The type of work the horse must do, and the size and weight of the horse will determine how much he or she should be fed and the balance of nutrients needed to meet the challenges presented. Talk with your veterinarian to get help choosing exactly the right type of feed to suit your horses’ needs.
In addition to feed, horses must have plenty of roughage or fiber in the form of grass, hay, beet pulp and the like. Fiber is extremely important in maintaining a healthy digestive system. It’s a good idea to keep high quality hay available at all times. Using a hay net helps to reduce waste, slow down consumption and keep horses occupied.
Remember that fresh, clean water must always be available, along with salt and mineral blocks.
Racehorses need to have a lot of energy at the ready at all times. For this reason, a race horse should be given about twenty pounds of high quality, pure, clean oat or timothy hay daily, along with up to four pounds of alfalfa.
A racehorse also needs exactly the sort of high energy (“hot”) feed which you would avoid feeding an over excitable pleasure horse. Typical racehorse grain diets are made up of hot grains, such as barley, corn and oats; however, there is no singular formula. Each working racehorse is fed a diet that is specifically designed by the vet to suit the animal’s metabolism.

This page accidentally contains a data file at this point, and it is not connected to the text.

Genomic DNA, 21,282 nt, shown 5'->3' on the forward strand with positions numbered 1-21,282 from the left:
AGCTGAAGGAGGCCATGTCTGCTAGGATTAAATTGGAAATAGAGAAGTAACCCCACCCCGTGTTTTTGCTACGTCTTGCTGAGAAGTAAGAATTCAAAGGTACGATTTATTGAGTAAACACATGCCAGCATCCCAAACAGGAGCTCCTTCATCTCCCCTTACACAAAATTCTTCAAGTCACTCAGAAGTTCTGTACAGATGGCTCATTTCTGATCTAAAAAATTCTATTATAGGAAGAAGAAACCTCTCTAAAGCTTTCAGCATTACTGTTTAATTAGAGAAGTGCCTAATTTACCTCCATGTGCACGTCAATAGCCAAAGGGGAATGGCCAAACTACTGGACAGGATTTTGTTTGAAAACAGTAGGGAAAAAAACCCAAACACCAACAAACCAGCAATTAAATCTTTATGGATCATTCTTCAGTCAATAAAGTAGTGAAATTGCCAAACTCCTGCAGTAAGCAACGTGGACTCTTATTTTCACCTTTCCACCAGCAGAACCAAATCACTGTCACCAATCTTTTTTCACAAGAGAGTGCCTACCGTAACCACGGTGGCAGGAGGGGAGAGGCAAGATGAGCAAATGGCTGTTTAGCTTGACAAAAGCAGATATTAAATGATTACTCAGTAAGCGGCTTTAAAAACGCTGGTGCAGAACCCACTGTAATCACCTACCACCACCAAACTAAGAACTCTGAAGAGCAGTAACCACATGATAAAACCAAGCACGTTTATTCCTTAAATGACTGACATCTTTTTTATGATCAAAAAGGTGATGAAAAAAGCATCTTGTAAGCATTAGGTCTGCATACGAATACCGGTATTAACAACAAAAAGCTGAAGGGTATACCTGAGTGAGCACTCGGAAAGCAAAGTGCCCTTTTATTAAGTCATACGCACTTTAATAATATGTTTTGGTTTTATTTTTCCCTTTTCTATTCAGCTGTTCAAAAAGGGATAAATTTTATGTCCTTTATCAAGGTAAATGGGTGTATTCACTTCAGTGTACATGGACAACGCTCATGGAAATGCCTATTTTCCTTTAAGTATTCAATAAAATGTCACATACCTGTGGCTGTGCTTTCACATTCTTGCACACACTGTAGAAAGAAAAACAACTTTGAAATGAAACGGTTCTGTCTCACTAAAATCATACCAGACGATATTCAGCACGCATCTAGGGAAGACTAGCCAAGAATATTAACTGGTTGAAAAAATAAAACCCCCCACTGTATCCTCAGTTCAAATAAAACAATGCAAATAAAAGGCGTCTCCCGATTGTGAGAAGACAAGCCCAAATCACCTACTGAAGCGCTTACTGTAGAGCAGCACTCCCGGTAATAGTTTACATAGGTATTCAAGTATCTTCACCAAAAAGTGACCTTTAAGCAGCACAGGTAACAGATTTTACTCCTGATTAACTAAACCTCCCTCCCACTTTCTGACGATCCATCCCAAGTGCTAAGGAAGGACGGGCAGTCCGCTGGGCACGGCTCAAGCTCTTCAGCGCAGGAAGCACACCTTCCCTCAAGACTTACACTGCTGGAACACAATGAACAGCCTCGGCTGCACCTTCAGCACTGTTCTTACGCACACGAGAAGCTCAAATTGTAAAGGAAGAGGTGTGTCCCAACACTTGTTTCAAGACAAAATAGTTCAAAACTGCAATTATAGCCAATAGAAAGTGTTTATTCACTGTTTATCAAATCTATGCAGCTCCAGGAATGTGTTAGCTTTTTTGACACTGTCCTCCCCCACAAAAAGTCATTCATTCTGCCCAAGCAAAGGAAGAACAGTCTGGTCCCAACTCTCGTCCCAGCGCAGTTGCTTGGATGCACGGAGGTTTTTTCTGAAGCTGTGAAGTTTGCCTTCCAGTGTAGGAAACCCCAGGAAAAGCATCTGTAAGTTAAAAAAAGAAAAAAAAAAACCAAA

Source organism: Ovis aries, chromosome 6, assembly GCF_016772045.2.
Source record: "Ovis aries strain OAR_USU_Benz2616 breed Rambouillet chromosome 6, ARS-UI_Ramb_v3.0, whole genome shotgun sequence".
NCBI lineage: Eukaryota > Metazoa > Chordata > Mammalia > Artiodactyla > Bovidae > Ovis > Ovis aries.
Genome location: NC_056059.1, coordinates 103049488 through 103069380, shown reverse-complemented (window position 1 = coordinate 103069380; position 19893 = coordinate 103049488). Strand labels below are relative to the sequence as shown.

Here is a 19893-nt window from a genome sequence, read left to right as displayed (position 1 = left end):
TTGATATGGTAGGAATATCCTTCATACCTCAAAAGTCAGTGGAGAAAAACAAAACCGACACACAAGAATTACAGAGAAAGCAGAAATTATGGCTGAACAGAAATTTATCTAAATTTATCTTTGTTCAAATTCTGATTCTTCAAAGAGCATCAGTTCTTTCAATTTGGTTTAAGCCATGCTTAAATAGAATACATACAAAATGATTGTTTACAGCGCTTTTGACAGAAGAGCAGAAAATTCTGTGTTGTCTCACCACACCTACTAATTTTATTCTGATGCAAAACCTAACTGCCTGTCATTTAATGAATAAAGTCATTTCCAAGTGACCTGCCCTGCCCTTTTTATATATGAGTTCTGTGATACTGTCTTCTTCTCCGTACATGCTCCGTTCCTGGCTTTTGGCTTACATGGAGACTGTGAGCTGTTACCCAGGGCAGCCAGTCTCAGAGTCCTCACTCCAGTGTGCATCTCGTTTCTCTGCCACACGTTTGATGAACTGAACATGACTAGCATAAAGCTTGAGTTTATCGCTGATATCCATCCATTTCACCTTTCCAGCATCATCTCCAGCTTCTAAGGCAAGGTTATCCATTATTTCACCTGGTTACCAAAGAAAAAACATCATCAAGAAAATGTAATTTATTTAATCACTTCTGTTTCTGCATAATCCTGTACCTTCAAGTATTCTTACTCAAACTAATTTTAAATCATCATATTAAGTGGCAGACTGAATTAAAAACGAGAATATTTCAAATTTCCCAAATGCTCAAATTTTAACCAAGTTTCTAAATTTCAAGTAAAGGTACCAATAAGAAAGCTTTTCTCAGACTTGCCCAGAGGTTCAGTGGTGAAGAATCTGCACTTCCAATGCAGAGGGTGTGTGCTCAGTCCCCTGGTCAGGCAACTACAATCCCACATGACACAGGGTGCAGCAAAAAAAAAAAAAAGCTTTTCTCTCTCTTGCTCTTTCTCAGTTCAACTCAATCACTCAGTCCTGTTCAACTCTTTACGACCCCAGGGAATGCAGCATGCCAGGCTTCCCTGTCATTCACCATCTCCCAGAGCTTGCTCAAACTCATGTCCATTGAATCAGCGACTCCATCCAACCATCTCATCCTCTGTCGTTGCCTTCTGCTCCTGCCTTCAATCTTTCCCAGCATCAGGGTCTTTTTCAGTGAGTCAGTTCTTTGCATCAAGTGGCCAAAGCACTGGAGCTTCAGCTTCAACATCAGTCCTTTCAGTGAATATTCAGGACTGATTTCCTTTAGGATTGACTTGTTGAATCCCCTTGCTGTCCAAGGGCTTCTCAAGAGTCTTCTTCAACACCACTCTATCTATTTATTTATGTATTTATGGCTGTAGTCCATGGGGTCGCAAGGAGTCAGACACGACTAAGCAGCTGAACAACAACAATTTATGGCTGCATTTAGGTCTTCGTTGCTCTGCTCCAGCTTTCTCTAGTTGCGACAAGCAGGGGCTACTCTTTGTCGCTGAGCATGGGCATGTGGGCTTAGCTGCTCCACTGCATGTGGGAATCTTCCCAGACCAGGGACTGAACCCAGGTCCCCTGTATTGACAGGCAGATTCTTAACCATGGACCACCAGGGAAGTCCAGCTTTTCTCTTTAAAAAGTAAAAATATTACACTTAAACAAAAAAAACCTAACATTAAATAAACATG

Note that racehorses are known to be “hot” and excitable. They can be quite difficult to handle as a result of breeding and of the diet required to provide them with the energy they need.
Pleasure horses typically need between eight and twelve percent protein content in their feed. Performance horses need more protein than this, but it is difficult to apply a general number to this amount. It is a very individual calculation based on the size and workload of the animal.
It’s important to consult with your vet if you plan to feed more than 12% protein because an excess of protein leads to high amounts of urea in the system. This urea is washed out in urine; however, it causes a very high level of ammonia in the urine. This, in turn, can lead to respiratory problems in horses who live in small quarters.